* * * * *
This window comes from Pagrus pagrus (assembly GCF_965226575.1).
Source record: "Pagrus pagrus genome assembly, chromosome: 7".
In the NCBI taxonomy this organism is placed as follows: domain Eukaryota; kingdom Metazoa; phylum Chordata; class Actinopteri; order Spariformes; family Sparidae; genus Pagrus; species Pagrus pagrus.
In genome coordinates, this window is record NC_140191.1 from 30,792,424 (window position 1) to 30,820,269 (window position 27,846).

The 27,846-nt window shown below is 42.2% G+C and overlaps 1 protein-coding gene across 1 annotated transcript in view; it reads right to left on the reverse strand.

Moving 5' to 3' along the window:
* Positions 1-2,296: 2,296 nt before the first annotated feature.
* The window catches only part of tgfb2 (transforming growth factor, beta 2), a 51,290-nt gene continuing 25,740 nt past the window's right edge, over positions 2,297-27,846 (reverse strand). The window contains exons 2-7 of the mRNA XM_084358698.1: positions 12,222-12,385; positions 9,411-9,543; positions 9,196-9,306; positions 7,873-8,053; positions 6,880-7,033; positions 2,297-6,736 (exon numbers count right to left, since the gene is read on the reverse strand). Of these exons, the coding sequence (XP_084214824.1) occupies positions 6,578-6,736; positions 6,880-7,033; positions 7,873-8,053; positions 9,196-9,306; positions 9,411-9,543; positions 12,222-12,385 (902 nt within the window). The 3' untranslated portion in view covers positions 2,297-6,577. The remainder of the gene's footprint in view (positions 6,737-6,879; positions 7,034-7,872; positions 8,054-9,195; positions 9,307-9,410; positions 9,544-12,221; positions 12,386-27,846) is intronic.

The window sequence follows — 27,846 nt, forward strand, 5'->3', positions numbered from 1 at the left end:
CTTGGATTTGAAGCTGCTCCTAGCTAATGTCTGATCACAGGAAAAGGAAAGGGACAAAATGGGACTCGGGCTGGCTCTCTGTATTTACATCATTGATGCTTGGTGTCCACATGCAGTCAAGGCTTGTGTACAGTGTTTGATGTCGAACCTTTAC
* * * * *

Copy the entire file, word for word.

This window comes from Pagrus pagrus (assembly GCF_965226575.1).
Source record: "Pagrus pagrus genome assembly, chromosome: 7".
In the NCBI taxonomy this organism is placed as follows: domain Eukaryota; kingdom Metazoa; phylum Chordata; class Actinopteri; order Spariformes; family Sparidae; genus Pagrus; species Pagrus pagrus.
In genome coordinates, this window is record NC_140191.1 from 30,792,424 (window position 1) to 30,820,269 (window position 27,846).

The 27,846-nt window shown below is 42.2% G+C and overlaps 1 protein-coding gene across 1 annotated transcript in view; it reads right to left on the reverse strand.

Moving 5' to 3' along the window:
* Positions 1-2,296: 2,296 nt before the first annotated feature.
* The window catches only part of tgfb2 (transforming growth factor, beta 2), a 51,290-nt gene continuing 25,740 nt past the window's right edge, over positions 2,297-27,846 (reverse strand). The window contains exons 2-7 of the mRNA XM_084358698.1: positions 12,222-12,385; positions 9,411-9,543; positions 9,196-9,306; positions 7,873-8,053; positions 6,880-7,033; positions 2,297-6,736 (exon numbers count right to left, since the gene is read on the reverse strand). Of these exons, the coding sequence (XP_084214824.1) occupies positions 6,578-6,736; positions 6,880-7,033; positions 7,873-8,053; positions 9,196-9,306; positions 9,411-9,543; positions 12,222-12,385 (902 nt within the window). The 3' untranslated portion in view covers positions 2,297-6,577. The remainder of the gene's footprint in view (positions 6,737-6,879; positions 7,034-7,872; positions 8,054-9,195; positions 9,307-9,410; positions 9,544-12,221; positions 12,386-27,846) is intronic.

The window sequence follows — 27,846 nt, forward strand, 5'->3', positions numbered from 1 at the left end:
CTTGGATTTGAAGCTGCTCCTAGCTAATGTCTGATCACAGGAAAAGGAAAGGGACAAAATGGGACTCGGGCTGGCTCTCTGTATTTACATCATTGATGCTTGGTGTCCACATGCAGTCAAGGCTTGTGTACAGTGTTTGATGTCGAACCTTTAC